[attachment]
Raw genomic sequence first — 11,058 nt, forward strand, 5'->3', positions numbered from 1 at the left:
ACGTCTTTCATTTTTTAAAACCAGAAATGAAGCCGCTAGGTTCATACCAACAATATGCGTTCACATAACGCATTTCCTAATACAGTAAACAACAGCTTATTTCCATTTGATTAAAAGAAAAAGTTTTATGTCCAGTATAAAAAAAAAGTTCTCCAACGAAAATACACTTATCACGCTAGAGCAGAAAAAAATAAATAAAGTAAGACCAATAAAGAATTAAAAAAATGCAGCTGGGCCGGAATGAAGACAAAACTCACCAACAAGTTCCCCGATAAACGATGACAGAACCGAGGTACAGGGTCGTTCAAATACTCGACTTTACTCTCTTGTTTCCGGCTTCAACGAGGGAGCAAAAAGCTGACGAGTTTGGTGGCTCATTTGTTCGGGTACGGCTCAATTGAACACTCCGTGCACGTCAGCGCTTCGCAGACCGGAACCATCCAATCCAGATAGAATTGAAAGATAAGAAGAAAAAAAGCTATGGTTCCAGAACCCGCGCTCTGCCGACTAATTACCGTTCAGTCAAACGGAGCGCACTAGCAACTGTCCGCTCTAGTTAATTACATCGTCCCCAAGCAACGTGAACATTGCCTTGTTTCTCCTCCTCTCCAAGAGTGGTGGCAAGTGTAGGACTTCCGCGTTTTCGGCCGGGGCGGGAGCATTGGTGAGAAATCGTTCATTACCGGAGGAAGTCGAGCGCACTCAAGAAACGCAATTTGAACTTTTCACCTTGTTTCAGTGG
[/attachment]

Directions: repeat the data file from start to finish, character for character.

Raw genomic sequence first — 11,058 nt, forward strand, 5'->3', positions numbered from 1 at the left:
ACGTCTTTCATTTTTTAAAACCAGAAATGAAGCCGCTAGGTTCATACCAACAATATGCGTTCACATAACGCATTTCCTAATACAGTAAACAACAGCTTATTTCCATTTGATTAAAAGAAAAAGTTTTATGTCCAGTATAAAAAAAAAGTTCTCCAACGAAAATACACTTATCACGCTAGAGCAGAAAAAAATAAATAAAGTAAGACCAATAAAGAATTAAAAAAATGCAGCTGGGCCGGAATGAAGACAAAACTCACCAACAAGTTCCCCGATAAACGATGACAGAACCGAGGTACAGGGTCGTTCAAATACTCGACTTTACTCTCTTGTTTCCGGCTTCAACGAGGGAGCAAAAAGCTGACGAGTTTGGTGGCTCATTTGTTCGGGTACGGCTCAATTGAACACTCCGTGCACGTCAGCGCTTCGCAGACCGGAACCATCCAATCCAGATAGAATTGAAAGATAAGAAGAAAAAAAGCTATGGTTCCAGAACCCGCGCTCTGCCGACTAATTACCGTTCAGTCAAACGGAGCGCACTAGCAACTGTCCGCTCTAGTTAATTACATCGTCCCCAAGCAACGTGAACATTGCCTTGTTTCTCCTCCTCTCCAAGAGTGGTGGCAAGTGTAGGACTTCCGCGTTTTCGGCCGGGGCGGGAGCATTGGTGAGAAATCGTTCATTACCGGAGGAAGTCGAGCGCACTCAAGAAACGCAATTTGAACTTTTCACCTTGTTTCAGTGG